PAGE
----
MONTGOMERY, Ala. – Poultry workers in Alabama are faced with dangerous working conditions and threats, according to a report by the Southern Poverty Law Center (SPLC), Montgomery, Ala.

The SPLC and the Alabama Appleseed Center for Law and Justice released the report titled Unsafe at These Speeds: Alabama's Poultry Industry and its Disposable Workers. The document is based on interviews with 300 current and former Alabama poultry workers.

“The hard-working people who produce our food should be protected from dangerous conditions that lead to avoidable injuries, and they should not be expected to double as food safety inspectors,” said Tom Fritzsche, SPLC staff attorney and author of the report. “The current system may be profitable for the poultry companies, but it relies on systematic exploitation of workers. Now, regulators are about to make conditions even more hazardous.”

The report comes as the US Department of Agriculture plans to implement a new poultry inspection system, in which company employees in most chicken and turkey slaughter plants would be responsible for checking eviscerated carcasses for visual defects such as bruising and sorting out those that are unlikely to pass federal inspection. A single federal inspector would be stationed at the end of the line, just before the chill tank, to conduct a final visual inspection. Poultry companies will be required to conduct microbiological testing on raw chickens and turkeys and share the results with the federal government.

Tom Super, vice president of communications for the National Chicken Council, refuted the allegations, saying that USDA is modernizing its poultry inspection system which was developed in the 1950s. The proposed changes are based on a pilot program running in 20 chicken plants since 1999. 

"There is no evidence in the pilot program over the past 15 years to substantiate the assertion that increased line speeds will increase injuries, Super said. "In fact, those employees working in second processing, such as cutters and deboners, would not be affected at all.  Line speeds in those areas would not be increased as a result of this program.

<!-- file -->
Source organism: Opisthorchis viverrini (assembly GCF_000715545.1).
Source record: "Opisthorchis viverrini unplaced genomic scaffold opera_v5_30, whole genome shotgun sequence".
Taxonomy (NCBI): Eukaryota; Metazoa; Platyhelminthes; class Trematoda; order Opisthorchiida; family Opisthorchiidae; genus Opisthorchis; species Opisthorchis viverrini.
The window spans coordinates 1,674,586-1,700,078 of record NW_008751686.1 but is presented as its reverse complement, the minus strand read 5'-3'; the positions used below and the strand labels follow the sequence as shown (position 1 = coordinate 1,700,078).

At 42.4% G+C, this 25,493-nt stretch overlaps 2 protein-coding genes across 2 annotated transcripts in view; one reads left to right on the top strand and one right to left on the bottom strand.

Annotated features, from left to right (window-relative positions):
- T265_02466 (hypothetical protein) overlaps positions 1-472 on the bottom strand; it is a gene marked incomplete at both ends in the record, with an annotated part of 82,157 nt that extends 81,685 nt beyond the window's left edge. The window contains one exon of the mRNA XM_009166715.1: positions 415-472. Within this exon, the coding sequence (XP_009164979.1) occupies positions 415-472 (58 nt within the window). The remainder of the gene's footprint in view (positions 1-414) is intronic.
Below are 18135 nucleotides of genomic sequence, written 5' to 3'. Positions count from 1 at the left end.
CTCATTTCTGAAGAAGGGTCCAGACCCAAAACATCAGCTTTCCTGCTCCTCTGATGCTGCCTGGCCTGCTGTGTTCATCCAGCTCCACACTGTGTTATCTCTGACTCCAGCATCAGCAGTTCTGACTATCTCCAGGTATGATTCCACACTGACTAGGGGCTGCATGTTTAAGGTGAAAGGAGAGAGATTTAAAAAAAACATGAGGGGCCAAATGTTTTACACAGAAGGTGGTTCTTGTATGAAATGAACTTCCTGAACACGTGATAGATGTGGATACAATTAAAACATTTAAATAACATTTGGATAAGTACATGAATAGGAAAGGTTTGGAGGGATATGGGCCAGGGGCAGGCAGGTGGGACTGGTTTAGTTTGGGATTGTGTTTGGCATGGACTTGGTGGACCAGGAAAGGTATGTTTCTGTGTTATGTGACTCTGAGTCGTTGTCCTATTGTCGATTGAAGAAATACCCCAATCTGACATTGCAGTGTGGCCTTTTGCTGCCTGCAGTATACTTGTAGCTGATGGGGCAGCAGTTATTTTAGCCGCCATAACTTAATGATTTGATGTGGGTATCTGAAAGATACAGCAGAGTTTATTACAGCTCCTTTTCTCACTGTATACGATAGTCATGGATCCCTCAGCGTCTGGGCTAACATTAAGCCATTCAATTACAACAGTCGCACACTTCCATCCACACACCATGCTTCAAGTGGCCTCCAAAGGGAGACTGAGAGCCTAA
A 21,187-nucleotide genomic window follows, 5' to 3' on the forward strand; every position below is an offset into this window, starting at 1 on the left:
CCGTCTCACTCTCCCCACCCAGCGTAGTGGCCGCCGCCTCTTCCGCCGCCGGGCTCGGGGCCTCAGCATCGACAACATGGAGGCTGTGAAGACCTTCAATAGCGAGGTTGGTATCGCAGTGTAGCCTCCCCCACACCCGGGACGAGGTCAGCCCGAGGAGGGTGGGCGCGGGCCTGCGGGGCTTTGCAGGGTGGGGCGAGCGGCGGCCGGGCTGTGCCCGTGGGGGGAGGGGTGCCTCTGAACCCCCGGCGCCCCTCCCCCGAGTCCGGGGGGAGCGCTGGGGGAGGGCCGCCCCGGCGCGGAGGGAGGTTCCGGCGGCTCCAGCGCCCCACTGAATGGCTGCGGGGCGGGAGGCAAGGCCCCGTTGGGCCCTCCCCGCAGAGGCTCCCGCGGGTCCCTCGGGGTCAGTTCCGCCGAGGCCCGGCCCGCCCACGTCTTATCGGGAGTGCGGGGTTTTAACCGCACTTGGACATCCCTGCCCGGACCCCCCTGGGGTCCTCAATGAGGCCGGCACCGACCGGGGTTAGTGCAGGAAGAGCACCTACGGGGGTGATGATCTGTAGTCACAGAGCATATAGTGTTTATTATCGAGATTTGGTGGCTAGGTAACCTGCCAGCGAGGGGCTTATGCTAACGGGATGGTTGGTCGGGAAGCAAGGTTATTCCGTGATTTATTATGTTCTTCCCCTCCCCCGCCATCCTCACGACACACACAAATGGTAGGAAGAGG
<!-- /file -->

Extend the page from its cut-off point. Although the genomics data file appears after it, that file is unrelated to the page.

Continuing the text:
"The rule would affect first processing and evisceration which today are largely automated," he added.

Super said USDA must approve line speeds, and USDA inspectors are present continuously in poultry slaughter facilities. He said inspectors have the ability to slow down or stop processing lines. Additionally, the lines have an emergency shut-off switch.
"Perhaps more than any other industry, the poultry industry over the last several decades has focused its energies on the prevention of workplace injuries and illnesses, especially musculoskeletal disorders like carpal tunnel syndrome, by recognizing the value of implementing ergonomics principles," Super said. "Companies also adhere to OSHA’s recommended guidelines that further help protect poultry workers."

Poultry processing rates declined 74 percent from 1994 (the oldest data available on the Bureau of Labor Statistics website) to 2011. This demonstrates the progress the industry has made in improving safety for its workforce, according to Super.

"It’s unfortunate that the claims raised in this report are simply not grounded in facts, especially as they relate to USDA’s proposal to modernize poultry inspection," he said.

However, the SPLC claims the new regime poses a threat to consumer safety and will result in more injuries to workers. The group’s report recommends:

• The USDA should withdraw its proposed rule increasing maximum line speeds.
• OSHA should affirmatively regulate line speeds and the number of birds per minute each worker may be required to process.
• OSHA should issue comprehensive ergonomics regulations to reduce musculoskeletal disorders arising from repetitive motion in the poultry industry.
• Federal and state lawmakers should enact stronger anti-retaliation protections and prohibit practices that obstruct workers’ access to medical treatment.
• Alabama should enact a Poultry Workers Bill of Rights to protect this large sector of its workforce.